Seeds of South Australia
Swainsona eremaea (Leguminosae)
Desert Orange Swainson-pea
List of species for Swainsona
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Seed collecting:
October to November
Herbarium regions:
Lake Eyre, Gairdner-Torrens
NRM region:
South Australian Arid Lands
IBRA regions
Arcoona Plateau (GAW04)Gawler
 Rare   (IUCN: RA d(ii))   [edge of range]
Dieri (SSD03)Simpson Strzelecki Dunefields
 Near Threatened
Warriner (SSD04) 
 Least Concern   [taxonimic problems; endemic to SA]
Oodnadatta (STP02)Stony Plains
 Least Concern   [taxonimic problems; endemic to SA]
Murnpeowie (STP03) 
 Rare   (IUCN: RA d(ii))   [edge of range]
Macumba (STP05) 
 Rare   (IUCN: RA d(i,ii))   [edge of range]
Baltana (STP07) 
 Least Concern   [taxonimic problems; endemic to SA]
RSCA map:
Regional Species Conservation Assessments per IBRA subregion. Please click the thumbnail map.
AVH map:
Australian distribution map (external link)
SA Census:
Census of South Australian plants (external link)     [genus Swainsona]
Name derivation:
Swainsona named after Isaac Swainson (1746-1812, an English scientist and horticulturalist who had a private botanic garden near London. Eremaea from the Greek 'eremites' meaning of the desert; referring to the preferred arid-land habitat of the species.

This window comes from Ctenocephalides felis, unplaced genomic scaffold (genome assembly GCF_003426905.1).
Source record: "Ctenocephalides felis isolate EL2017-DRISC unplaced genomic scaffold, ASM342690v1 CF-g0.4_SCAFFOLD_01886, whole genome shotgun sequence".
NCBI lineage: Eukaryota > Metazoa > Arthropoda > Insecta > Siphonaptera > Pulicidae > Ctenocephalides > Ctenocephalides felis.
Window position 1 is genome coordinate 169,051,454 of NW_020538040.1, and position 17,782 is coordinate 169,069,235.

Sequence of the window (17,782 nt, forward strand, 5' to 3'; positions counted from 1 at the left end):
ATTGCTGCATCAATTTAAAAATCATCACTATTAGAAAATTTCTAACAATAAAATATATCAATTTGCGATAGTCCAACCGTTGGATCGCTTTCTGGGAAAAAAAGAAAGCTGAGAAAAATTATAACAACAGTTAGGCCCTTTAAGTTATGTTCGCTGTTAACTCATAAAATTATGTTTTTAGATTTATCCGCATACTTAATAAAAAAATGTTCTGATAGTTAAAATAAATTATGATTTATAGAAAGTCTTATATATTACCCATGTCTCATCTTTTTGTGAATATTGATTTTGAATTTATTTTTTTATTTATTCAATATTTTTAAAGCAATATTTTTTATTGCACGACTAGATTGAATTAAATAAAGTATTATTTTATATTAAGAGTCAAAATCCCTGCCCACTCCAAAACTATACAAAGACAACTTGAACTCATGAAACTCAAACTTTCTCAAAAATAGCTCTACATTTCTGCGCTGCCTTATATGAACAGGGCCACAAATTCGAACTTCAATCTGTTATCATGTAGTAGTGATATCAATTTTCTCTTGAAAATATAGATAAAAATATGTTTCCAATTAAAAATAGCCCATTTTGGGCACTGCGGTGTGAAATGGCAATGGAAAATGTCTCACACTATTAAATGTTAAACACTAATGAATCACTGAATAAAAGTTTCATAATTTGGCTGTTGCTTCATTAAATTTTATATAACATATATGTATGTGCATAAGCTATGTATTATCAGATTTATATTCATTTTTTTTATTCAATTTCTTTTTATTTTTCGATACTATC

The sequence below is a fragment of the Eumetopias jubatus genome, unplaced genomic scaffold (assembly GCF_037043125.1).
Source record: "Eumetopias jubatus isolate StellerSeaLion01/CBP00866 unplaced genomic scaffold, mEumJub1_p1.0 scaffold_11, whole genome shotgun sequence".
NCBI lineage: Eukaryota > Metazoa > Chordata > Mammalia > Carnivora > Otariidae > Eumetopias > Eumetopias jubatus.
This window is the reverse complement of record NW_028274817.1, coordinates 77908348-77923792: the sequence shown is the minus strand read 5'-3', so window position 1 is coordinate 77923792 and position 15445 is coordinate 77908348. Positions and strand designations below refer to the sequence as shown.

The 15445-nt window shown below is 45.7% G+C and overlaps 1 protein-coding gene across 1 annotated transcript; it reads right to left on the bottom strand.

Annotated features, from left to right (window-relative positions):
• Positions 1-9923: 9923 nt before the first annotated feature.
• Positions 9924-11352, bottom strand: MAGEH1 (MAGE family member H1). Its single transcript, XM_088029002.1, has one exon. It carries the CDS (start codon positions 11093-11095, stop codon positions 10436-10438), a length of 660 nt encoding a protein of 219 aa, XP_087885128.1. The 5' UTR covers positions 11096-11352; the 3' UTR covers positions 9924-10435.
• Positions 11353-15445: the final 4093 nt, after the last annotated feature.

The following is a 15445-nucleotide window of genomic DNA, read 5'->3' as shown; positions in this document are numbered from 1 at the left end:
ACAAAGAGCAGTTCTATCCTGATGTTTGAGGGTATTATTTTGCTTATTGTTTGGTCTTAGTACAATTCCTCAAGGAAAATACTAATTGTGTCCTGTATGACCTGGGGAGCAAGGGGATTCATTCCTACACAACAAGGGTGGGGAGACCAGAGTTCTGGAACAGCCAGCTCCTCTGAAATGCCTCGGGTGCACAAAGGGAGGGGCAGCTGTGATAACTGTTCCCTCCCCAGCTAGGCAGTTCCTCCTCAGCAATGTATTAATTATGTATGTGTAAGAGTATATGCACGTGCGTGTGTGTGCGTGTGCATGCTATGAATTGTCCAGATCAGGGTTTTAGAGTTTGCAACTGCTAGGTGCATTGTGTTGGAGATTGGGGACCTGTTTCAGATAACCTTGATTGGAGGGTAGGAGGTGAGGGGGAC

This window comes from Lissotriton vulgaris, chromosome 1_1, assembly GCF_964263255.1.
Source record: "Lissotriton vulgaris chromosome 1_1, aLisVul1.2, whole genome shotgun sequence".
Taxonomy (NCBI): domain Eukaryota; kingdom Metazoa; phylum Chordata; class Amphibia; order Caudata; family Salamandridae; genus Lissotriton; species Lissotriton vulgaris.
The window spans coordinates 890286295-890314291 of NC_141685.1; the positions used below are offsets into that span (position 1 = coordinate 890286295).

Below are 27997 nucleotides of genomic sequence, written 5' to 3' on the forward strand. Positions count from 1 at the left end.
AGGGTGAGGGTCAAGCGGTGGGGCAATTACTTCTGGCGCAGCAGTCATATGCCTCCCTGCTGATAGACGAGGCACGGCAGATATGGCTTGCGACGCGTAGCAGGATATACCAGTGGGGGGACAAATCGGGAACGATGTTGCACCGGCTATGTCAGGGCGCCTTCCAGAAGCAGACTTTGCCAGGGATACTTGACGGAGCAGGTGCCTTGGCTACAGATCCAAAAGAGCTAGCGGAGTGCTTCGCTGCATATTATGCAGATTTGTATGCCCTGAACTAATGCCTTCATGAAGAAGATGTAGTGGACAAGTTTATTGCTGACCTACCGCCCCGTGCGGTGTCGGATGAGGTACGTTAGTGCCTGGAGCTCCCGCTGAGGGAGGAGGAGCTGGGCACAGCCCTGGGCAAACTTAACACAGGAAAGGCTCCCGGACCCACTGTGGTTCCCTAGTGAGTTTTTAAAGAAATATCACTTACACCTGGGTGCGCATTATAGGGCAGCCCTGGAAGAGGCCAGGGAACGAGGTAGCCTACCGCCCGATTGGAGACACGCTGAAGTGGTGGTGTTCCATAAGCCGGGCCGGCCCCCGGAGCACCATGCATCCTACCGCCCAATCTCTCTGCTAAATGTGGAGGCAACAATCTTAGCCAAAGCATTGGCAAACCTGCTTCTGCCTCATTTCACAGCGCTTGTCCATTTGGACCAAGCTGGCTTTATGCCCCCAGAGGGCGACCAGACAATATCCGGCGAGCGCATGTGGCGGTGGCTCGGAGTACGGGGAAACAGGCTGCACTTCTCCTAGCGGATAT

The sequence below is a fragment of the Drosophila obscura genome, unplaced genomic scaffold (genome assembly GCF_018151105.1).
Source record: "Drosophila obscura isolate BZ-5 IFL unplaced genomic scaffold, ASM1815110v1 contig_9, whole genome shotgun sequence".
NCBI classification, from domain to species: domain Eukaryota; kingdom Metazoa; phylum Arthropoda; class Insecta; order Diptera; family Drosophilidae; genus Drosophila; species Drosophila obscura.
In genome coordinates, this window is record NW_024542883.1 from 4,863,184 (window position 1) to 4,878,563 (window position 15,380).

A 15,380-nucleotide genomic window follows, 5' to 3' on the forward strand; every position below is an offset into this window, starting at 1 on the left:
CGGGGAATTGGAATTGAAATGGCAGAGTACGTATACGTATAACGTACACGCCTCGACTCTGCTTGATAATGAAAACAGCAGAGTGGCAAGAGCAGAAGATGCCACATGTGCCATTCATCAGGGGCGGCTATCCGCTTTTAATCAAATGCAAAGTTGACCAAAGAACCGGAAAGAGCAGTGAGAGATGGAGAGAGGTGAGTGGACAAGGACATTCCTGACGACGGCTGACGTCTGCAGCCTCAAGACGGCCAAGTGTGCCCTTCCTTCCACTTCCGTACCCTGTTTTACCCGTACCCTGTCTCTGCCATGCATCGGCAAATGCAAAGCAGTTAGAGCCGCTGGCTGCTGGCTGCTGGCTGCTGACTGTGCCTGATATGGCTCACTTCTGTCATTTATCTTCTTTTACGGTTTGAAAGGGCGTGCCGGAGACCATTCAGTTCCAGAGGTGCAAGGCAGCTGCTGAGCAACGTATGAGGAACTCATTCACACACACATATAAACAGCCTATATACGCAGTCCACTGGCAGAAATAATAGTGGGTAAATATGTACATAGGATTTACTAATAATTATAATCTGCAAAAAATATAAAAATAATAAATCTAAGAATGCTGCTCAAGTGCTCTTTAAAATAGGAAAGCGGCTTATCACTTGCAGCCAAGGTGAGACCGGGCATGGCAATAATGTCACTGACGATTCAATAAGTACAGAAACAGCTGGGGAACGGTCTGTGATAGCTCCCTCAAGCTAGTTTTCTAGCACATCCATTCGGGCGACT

Distribution:
Endemic to South Australia and found in sandy or stony soil on floodplain in north central region.
Status:
Native. Rare in South Australia.
Plant description:
A low spreading herb to 30cm high with many hairy stems arising above the taproot. Leaves 2-9cm long with 5-11 blue-green and hairy leaflets. Flowers orange.
Fruit type:
Black stiff pod 10-15mm long covered with hairs.
Seed type:
Mottled orange, semi-flat reniform seeds to 3mm long with a wrinkled surface.
Embryo type:
Bent.
Seed collecting:
Collect mature pods, those turning black and contain hard seeds. Mature pods can be found lying on the ground next to the plant.
Seed cleaning:
Place the pods in a tray and leave to dry for a week. When dried the pods can become hard and difficult to open. Use a rubber bung to rub the pods or break the pods open with your fingers to dislodge the seeds. Use a sieve to separate the unwanted material. Store the seeds with a desiccant such as dried silica beads or dry rice, in an air tight container in a cool and dry place.
Seed viability:
From one collection, the seed viability was high, at 90%.
Seed germination:
This species has physical dormancy that need to be overcome for the seed to germinate (e.g. nicking or softening the seed coat).
Seeds stored:
LocationNo. of seeds
(weight grams)
Number
of plants
Date
collected
Collection number
Collection location
Date
stored
% ViabilityStorage
temperature
BGA 
MSB
3500 (11.45 g)
3500 (11.45 g)
50+9-Oct-2010DJD1960
Lake Eyre
1-Jan-201290%-18°C
Location: BGA — the seeds are stored at the Adelaide Botanic Gardens, MSB — the seeds are stored at the Millennium Seed Bank, Kew, England.
Number of plants: This is the number of plants from which the seeds were collected.
Collection location: The Herbarium of South Australia's region name.
% Viability: Percentage of filled healthy seeds determined by a cut test or x-ray.